GRF was the highest D x Y x Z fund among the equity CEFs. It is a U.S. general equity fund, but looking at the top holdings below shows that it's definitely not a clone of the S&P 500. This fund appears to run a very concentrated portfolio, with over two-thirds of the fund concentrated within the top 10 names, including a massive 15.50% (!) position in Colgate-Palmolive (CL) (which unfortunately is making fresh 52-week lows). It also does not have any of the FAANG stocks in its top holdings.

Remember, the monthly picks aim to take advantage of mean reversion, and in the case of GRF capture the ~4% difference between the current discount of -16.4% and the 1-year average discount of -12.3%. For a long-term holding, I would be conducting much more due diligence on the management and past performance of the fund. Also, GRF pays an annual dividend in December of each year, so we would not expect to receive any distributions during our 3 month holding period.

The second pick is the high-yield CEF HYB, which ranked 9th in the fixed income D x Y x Z list. Its current discount of -12.7% is -4.9% wider than its 1-year average discount, and the 1-year z-score is -1.8. It did cut its distribution by -8% in January of this year (from 6 cents to 5.5 cents monthly), which could have been a contributing factor to its relatively low valuation. Its current coverage is 105% suggesting that the distribution is safe for the time being. It yields 7.6%.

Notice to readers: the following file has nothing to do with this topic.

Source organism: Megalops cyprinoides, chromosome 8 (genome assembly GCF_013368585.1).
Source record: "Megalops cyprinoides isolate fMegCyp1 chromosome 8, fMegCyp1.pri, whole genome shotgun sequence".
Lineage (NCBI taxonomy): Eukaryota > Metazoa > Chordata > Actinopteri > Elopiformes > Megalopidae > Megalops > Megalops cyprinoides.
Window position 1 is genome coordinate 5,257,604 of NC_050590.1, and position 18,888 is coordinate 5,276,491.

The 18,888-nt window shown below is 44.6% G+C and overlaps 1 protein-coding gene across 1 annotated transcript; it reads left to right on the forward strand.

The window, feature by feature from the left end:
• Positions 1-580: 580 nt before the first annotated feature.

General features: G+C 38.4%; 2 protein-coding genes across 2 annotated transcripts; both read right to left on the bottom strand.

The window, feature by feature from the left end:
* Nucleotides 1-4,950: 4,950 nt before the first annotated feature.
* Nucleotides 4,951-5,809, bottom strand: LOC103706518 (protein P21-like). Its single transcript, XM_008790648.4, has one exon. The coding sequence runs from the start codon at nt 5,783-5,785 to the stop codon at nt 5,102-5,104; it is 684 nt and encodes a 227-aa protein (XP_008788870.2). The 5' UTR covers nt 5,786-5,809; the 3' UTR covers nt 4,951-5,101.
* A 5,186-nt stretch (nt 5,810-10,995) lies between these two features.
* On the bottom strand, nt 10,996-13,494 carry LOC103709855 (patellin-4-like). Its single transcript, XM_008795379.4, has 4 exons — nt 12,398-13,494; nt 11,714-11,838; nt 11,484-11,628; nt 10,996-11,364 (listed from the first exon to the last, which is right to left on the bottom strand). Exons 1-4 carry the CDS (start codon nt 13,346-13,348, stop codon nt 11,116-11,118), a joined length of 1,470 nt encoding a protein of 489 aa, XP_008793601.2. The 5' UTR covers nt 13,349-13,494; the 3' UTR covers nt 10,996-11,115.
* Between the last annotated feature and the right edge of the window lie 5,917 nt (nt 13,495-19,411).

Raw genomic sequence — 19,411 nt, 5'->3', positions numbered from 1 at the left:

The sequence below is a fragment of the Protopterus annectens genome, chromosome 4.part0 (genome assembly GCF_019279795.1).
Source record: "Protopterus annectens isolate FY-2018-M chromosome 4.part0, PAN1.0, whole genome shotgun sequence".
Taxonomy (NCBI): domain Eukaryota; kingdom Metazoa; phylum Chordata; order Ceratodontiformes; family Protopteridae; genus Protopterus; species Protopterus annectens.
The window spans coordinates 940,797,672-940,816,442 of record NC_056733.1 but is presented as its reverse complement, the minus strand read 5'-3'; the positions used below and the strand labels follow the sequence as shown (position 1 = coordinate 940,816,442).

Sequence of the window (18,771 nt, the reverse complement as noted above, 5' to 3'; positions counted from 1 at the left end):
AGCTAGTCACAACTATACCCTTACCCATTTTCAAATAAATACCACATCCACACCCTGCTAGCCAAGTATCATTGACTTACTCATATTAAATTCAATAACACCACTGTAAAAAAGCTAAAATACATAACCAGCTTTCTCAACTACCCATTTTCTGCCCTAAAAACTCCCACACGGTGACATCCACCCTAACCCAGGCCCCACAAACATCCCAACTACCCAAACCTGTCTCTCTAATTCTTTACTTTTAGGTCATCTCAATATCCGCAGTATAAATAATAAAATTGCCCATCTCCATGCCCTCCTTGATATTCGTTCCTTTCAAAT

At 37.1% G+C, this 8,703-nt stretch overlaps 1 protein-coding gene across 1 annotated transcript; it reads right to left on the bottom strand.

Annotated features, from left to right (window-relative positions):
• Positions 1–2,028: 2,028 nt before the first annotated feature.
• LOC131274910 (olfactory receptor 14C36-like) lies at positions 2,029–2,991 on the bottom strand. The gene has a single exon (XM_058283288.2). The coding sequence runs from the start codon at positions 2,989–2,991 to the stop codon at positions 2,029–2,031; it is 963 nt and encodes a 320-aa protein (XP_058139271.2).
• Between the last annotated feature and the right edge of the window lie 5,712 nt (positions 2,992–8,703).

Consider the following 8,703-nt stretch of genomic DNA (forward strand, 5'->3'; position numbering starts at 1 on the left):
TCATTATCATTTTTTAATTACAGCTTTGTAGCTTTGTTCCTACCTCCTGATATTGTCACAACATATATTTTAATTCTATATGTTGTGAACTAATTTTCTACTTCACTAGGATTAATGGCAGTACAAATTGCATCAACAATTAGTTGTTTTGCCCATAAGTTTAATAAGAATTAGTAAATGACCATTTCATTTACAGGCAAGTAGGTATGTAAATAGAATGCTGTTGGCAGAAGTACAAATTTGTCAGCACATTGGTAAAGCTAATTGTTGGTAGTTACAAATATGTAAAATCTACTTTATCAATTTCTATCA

The third pick is another high-yield CEF, FSD, which ranked 3rd in the fixed income D x Y x Z list. It's trading at a -12.8% discount, which is around -5.0% wider than its 1-year average discount. FSD was also picked last month, and my rationale for the pick remains the same.

This fund experienced a recent distribution cut of -18% as its standstill agreement with Saba Capital Management expired, as detailed in "Weekly CEF Roundup: Kayne Anderson Roll-Up And Legal Victory For HFRO/NHF". The premium/discount predictably collapsed soon afterwards, opening up the possibility of mean reversion as the negative sentiment wanes.

For past performance of picks, see "Reflections On Chemist's CEF Report Pick Performance In 2017." Past performance is no guarantee of future results.

Disclosure: I am/we are long THE PORTFOLIO SECURITIES.

I wrote this article myself, and it expresses my own opinions. I am not receiving compensation for it (other than from Seeking Alpha). I have no business relationship with any company whose stock is mentioned in this article.